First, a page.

Working to Protect Ontario’s Headwaters, Natural Heritage, and Watersheds
February 2019 — OHMapping is in stasis OHMapping was a valuable program that performed two simple functions: it colour-coded watercourses by stream order and it imposed a boundary for combined first and second-order catchments. These simple GIS outputs to aerial photographs of five watersheds enabled people to more easily trace the course of their local streams and to see some of the real outcomes of human development on the landscape, as per the map below.
We had hoped that government agencies would incorporate these simple GIS outcomes into their normal mapping routines, for which very little effort would render substantial benefits. They have not, and we need to re-evaluate if we will continue to request their increased attention or if we shall pursue or abandon more mapping ourselves.
Regardless, OHMapping led to three other outcomes we continue to deliver: Headwater Hikes; the development of a series of indicators of headwater health for inclusion in watershed report cards; and the need to identify and protect Contiguous Upland Headwater Catchments in watersheds experiencing significant development.
Excerpt from OHMapping of the Credit Watershed As OHMapping developed, we affectionately called it our “superficially meaningful tool”, as various realities popped off the maps due our simple efforts to colour-code the watercourse by stream order and to install boundaries for combined first and second-order catchments. Here is what can be seen in the map below:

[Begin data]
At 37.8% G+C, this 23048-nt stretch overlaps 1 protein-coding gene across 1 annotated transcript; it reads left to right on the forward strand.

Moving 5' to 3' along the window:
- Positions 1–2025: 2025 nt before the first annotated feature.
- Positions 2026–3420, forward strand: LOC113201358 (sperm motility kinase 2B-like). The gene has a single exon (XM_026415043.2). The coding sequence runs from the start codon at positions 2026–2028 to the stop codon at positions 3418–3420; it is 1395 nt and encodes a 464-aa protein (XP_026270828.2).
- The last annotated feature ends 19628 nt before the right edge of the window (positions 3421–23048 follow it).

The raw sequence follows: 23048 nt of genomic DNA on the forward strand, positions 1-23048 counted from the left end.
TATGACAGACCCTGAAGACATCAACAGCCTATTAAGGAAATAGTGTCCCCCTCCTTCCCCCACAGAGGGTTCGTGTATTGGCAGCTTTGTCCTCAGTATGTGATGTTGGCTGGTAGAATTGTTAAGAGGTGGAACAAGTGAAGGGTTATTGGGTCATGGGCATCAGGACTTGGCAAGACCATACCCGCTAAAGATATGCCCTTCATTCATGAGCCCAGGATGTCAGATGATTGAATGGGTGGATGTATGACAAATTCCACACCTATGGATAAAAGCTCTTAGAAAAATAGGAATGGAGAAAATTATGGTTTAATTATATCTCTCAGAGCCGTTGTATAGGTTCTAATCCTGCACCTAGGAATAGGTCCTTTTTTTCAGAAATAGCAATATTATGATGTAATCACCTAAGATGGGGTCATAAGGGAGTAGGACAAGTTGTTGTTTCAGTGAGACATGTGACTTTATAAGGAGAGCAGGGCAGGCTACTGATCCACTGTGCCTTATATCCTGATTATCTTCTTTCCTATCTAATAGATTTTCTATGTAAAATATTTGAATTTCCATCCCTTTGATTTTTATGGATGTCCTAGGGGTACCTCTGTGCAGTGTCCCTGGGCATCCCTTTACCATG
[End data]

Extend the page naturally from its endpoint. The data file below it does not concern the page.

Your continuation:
1. Without any streams visible, this large agricultural area is probably in drainage tile;
2. These first (green) and second-order streams (blue) have been straightened to facilitate drainage and lack much stream-side vegetation. These watercourses offer low ecological value compared to meandering streams, while the absence of riparian plants may result in thermal loading.
3. Here we see evidence of development practices no longer acceptable – streams placed underground to facilitate development. Results include diminished natural habitat and ecological values, reduced exchanges with groundwater, and dank water flowing downstream.